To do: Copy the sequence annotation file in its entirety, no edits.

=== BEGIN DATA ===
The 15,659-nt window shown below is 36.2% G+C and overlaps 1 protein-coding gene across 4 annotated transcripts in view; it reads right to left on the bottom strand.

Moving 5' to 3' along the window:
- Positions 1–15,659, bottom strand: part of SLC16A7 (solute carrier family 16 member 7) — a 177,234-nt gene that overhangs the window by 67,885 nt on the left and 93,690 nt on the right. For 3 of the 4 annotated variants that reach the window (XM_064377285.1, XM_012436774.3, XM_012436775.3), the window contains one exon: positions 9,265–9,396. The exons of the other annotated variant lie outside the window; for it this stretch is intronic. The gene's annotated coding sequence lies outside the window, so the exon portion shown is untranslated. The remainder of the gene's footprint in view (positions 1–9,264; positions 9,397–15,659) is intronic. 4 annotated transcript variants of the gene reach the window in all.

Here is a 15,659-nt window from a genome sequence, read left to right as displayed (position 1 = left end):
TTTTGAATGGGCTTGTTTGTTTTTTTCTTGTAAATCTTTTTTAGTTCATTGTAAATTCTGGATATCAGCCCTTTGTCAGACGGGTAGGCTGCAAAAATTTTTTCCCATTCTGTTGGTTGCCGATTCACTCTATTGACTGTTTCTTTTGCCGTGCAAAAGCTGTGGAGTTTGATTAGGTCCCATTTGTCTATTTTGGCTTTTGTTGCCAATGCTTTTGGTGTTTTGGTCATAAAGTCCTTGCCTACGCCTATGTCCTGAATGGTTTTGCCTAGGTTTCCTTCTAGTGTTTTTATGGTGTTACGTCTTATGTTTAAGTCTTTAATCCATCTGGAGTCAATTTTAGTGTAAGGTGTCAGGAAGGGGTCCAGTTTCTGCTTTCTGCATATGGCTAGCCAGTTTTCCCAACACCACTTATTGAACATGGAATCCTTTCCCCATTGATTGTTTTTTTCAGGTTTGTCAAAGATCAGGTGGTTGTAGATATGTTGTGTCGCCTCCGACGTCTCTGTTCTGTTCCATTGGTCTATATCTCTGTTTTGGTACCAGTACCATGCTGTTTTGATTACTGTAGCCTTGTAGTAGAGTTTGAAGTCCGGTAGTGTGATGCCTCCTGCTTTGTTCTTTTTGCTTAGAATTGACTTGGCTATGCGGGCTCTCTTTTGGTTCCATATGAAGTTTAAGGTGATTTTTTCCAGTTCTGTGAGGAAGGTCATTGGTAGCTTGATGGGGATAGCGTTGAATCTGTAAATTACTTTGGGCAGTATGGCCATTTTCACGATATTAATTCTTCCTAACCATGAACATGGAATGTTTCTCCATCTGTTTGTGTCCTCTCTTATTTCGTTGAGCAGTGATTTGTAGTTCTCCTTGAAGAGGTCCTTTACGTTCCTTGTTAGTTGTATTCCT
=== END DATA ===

The 15,659-nt window shown below is 36.2% G+C and overlaps 1 protein-coding gene across 4 annotated transcripts in view; it reads right to left on the bottom strand.

Moving 5' to 3' along the window:
- Positions 1–15,659, bottom strand: part of SLC16A7 (solute carrier family 16 member 7) — a 177,234-nt gene that overhangs the window by 67,885 nt on the left and 93,690 nt on the right. For 3 of the 4 annotated variants that reach the window (XM_064377285.1, XM_012436774.3, XM_012436775.3), the window contains one exon: positions 9,265–9,396. The exons of the other annotated variant lie outside the window; for it this stretch is intronic. The gene's annotated coding sequence lies outside the window, so the exon portion shown is untranslated. The remainder of the gene's footprint in view (positions 1–9,264; positions 9,397–15,659) is intronic. 4 annotated transcript variants of the gene reach the window in all.

Here is a 15,659-nt window from a genome sequence, read left to right as displayed (position 1 = left end):
TTTTGAATGGGCTTGTTTGTTTTTTTCTTGTAAATCTTTTTTAGTTCATTGTAAATTCTGGATATCAGCCCTTTGTCAGACGGGTAGGCTGCAAAAATTTTTTCCCATTCTGTTGGTTGCCGATTCACTCTATTGACTGTTTCTTTTGCCGTGCAAAAGCTGTGGAGTTTGATTAGGTCCCATTTGTCTATTTTGGCTTTTGTTGCCAATGCTTTTGGTGTTTTGGTCATAAAGTCCTTGCCTACGCCTATGTCCTGAATGGTTTTGCCTAGGTTTCCTTCTAGTGTTTTTATGGTGTTACGTCTTATGTTTAAGTCTTTAATCCATCTGGAGTCAATTTTAGTGTAAGGTGTCAGGAAGGGGTCCAGTTTCTGCTTTCTGCATATGGCTAGCCAGTTTTCCCAACACCACTTATTGAACATGGAATCCTTTCCCCATTGATTGTTTTTTTCAGGTTTGTCAAAGATCAGGTGGTTGTAGATATGTTGTGTCGCCTCCGACGTCTCTGTTCTGTTCCATTGGTCTATATCTCTGTTTTGGTACCAGTACCATGCTGTTTTGATTACTGTAGCCTTGTAGTAGAGTTTGAAGTCCGGTAGTGTGATGCCTCCTGCTTTGTTCTTTTTGCTTAGAATTGACTTGGCTATGCGGGCTCTCTTTTGGTTCCATATGAAGTTTAAGGTGATTTTTTCCAGTTCTGTGAGGAAGGTCATTGGTAGCTTGATGGGGATAGCGTTGAATCTGTAAATTACTTTGGGCAGTATGGCCATTTTCACGATATTAATTCTTCCTAACCATGAACATGGAATGTTTCTCCATCTGTTTGTGTCCTCTCTTATTTCGTTGAGCAGTGATTTGTAGTTCTCCTTGAAGAGGTCCTTTACGTTCCTTGTTAGTTGTATTCCT